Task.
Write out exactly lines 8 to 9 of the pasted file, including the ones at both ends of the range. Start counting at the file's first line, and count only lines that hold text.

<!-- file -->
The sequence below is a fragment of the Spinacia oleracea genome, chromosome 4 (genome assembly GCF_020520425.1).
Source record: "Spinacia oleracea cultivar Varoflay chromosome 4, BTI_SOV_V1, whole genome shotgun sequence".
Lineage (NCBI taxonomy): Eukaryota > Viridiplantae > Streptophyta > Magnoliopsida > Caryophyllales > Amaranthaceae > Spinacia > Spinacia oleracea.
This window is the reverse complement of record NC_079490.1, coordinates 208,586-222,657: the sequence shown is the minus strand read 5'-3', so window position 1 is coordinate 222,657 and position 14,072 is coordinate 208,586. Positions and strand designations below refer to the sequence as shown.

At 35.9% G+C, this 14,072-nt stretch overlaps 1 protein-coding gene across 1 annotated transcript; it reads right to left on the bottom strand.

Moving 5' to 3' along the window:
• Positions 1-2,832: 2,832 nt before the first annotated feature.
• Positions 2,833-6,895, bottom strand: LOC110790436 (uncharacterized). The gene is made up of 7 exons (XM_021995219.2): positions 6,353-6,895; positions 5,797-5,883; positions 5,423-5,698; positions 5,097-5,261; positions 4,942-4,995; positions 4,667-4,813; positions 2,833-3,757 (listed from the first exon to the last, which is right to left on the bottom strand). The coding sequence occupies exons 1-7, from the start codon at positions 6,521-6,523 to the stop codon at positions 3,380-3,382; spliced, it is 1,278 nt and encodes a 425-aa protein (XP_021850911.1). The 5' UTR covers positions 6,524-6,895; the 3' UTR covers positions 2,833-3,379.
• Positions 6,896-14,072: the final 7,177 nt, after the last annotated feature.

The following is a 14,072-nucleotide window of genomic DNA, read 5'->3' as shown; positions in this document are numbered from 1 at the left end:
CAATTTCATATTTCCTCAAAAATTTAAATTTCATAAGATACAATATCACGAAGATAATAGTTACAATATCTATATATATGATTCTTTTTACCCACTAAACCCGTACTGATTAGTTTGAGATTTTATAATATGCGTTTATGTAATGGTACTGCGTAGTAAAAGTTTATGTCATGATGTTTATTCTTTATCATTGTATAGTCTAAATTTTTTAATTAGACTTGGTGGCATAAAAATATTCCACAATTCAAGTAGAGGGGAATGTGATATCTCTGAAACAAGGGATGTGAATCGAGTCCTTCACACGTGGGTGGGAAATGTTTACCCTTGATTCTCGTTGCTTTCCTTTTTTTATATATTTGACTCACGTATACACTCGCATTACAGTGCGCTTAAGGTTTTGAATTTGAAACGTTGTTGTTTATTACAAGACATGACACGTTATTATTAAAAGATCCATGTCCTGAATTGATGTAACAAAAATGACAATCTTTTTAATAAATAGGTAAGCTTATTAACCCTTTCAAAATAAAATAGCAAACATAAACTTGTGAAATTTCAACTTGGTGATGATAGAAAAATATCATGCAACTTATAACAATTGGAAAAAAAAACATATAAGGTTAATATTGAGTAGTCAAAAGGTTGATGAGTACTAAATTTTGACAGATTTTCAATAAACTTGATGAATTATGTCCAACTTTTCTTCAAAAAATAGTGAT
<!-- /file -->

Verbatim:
• Positions 2,833-6,895, bottom strand: LOC110790436 (uncharacterized). The gene is made up of 7 exons (XM_021995219.2): positions 6,353-6,895; positions 5,797-5,883; positions 5,423-5,698; positions 5,097-5,261; positions 4,942-4,995; positions 4,667-4,813; positions 2,833-3,757 (listed from the first exon to the last, which is right to left on the bottom strand). The coding sequence occupies exons 1-7, from the start codon at positions 6,521-6,523 to the stop codon at positions 3,380-3,382; spliced, it is 1,278 nt and encodes a 425-aa protein (XP_021850911.1). The 5' UTR covers positions 6,524-6,895; the 3' UTR covers positions 2,833-3,379.
• Positions 6,896-14,072: the final 7,177 nt, after the last annotated feature.